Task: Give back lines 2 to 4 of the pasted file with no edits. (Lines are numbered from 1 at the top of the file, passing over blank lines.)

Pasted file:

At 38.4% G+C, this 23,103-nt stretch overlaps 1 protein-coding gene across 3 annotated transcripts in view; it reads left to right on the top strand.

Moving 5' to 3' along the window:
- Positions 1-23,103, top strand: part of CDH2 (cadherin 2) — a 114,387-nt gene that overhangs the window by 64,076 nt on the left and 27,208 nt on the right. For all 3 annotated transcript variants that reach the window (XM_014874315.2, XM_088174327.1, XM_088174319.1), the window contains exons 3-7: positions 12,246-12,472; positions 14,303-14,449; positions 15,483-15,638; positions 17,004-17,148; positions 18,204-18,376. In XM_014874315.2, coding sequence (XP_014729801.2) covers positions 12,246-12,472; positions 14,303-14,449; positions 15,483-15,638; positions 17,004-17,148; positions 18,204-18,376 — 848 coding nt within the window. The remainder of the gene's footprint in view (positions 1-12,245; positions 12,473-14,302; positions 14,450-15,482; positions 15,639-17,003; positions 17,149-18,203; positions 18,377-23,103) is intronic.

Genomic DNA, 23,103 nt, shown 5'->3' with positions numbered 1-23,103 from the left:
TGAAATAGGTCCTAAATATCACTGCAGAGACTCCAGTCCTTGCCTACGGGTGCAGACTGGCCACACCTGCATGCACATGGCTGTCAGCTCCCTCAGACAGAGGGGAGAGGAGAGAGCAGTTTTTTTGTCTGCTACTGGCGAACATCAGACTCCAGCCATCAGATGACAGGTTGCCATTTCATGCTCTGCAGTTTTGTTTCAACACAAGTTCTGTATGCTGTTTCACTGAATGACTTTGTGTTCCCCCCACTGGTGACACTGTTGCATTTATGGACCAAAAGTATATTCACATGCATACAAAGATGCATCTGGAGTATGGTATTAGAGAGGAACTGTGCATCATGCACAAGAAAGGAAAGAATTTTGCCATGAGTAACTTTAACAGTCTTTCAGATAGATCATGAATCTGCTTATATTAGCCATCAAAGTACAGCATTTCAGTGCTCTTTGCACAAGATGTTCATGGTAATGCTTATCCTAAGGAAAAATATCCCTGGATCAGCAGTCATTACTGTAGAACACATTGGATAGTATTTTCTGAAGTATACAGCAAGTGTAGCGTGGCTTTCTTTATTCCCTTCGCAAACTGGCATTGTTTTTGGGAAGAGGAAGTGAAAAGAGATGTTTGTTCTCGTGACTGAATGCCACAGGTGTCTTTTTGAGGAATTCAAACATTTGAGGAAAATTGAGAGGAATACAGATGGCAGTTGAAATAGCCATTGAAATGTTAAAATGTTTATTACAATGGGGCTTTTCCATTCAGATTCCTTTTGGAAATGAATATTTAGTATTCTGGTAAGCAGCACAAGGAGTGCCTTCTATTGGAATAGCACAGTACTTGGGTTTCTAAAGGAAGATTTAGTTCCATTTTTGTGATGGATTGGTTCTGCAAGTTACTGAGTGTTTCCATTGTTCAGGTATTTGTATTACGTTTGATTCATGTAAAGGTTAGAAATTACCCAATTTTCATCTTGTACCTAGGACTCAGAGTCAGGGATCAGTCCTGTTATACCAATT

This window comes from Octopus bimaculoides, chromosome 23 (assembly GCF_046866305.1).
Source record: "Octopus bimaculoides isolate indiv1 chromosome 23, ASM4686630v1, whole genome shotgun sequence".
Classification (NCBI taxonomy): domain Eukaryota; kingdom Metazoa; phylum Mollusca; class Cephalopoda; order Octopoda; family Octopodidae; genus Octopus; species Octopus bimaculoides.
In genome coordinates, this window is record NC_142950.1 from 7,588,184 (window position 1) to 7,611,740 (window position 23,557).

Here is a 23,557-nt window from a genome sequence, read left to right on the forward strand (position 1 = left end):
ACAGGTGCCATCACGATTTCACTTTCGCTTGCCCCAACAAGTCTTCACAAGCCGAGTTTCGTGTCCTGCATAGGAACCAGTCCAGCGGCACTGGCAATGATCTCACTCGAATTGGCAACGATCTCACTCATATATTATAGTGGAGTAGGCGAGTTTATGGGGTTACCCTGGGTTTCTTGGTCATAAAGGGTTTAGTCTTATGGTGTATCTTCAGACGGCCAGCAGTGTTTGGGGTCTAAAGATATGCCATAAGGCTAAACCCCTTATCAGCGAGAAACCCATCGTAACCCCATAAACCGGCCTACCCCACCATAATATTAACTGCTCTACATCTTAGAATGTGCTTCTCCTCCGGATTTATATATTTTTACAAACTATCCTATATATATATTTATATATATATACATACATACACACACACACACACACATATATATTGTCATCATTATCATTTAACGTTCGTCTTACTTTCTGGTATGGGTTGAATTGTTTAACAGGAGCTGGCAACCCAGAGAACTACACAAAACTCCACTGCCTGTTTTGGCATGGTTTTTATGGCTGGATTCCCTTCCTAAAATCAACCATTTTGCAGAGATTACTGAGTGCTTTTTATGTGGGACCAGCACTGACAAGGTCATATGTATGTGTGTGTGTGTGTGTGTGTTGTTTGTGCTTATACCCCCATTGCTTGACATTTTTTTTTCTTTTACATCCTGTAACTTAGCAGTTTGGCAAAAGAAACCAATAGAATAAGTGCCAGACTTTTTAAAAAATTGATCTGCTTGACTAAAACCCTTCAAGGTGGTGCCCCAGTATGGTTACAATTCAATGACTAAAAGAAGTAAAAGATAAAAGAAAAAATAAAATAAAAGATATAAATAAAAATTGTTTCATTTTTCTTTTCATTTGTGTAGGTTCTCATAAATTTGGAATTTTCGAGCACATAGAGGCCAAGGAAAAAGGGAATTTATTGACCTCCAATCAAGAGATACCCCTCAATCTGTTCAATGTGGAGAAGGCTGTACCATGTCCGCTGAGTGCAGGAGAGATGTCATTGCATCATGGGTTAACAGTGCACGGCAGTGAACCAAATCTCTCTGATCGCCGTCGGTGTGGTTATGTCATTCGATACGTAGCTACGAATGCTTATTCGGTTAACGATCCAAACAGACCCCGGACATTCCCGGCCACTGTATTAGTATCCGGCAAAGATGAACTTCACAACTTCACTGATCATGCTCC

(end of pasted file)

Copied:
Moving 5' to 3' along the window:
- Positions 1-23,103, top strand: part of CDH2 (cadherin 2) — a 114,387-nt gene that overhangs the window by 64,076 nt on the left and 27,208 nt on the right. For all 3 annotated transcript variants that reach the window (XM_014874315.2, XM_088174327.1, XM_088174319.1), the window contains exons 3-7: positions 12,246-12,472; positions 14,303-14,449; positions 15,483-15,638; positions 17,004-17,148; positions 18,204-18,376. In XM_014874315.2, coding sequence (XP_014729801.2) covers positions 12,246-12,472; positions 14,303-14,449; positions 15,483-15,638; positions 17,004-17,148; positions 18,204-18,376 — 848 coding nt within the window. The remainder of the gene's footprint in view (positions 1-12,245; positions 12,473-14,302; positions 14,450-15,482; positions 15,639-17,003; positions 17,149-18,203; positions 18,377-23,103) is intronic.

Genomic DNA, 23,103 nt, shown 5'->3' with positions numbered 1-23,103 from the left: